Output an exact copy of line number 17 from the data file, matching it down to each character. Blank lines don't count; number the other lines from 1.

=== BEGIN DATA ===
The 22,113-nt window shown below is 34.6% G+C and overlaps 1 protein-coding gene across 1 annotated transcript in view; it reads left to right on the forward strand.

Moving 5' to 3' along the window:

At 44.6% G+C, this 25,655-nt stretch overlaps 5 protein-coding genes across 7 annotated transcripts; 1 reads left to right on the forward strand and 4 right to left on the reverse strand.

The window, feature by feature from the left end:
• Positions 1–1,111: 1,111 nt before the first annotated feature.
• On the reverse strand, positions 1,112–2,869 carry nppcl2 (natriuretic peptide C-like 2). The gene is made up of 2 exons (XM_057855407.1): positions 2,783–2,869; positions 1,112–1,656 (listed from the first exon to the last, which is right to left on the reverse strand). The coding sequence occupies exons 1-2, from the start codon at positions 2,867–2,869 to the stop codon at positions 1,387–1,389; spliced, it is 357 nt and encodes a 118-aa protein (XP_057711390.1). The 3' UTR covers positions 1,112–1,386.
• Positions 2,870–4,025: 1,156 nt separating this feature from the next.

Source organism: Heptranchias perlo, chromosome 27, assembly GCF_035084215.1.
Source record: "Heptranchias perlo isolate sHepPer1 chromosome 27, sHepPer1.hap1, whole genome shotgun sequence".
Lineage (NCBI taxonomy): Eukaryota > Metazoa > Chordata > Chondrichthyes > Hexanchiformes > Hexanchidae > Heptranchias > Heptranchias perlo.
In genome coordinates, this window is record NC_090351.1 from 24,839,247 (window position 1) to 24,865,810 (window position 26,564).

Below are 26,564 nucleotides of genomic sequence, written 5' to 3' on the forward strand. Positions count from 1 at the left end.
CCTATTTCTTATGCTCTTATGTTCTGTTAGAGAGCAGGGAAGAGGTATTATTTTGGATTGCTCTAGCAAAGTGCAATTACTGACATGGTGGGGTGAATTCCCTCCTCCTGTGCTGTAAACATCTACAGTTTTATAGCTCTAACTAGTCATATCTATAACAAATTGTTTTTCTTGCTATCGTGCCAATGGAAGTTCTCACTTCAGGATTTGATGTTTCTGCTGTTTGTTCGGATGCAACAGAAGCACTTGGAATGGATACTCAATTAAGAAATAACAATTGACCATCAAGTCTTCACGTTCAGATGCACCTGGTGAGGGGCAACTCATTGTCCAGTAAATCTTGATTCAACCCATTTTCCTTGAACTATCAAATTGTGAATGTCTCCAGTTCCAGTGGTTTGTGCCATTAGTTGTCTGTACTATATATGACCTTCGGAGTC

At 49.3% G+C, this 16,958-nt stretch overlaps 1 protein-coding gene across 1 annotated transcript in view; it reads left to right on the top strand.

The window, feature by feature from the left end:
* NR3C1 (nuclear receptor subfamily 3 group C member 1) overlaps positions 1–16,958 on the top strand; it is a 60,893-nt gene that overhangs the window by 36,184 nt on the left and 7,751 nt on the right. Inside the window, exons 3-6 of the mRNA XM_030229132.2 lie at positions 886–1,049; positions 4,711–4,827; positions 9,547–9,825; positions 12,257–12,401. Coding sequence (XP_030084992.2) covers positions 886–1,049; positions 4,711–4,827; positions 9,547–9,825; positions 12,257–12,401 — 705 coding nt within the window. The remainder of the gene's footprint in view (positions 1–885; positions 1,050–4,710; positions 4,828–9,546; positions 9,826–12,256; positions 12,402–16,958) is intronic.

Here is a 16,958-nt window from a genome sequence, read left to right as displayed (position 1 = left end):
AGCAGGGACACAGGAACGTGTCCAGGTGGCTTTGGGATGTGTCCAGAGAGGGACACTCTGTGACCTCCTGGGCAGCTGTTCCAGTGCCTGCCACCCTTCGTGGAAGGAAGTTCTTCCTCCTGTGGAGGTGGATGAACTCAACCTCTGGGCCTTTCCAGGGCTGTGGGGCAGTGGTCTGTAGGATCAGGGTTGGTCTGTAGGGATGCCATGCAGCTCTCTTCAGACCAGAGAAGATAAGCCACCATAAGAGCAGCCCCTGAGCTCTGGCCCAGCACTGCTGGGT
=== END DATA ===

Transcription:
Here is a 16,958-nt window from a genome sequence, read left to right as displayed (position 1 = left end):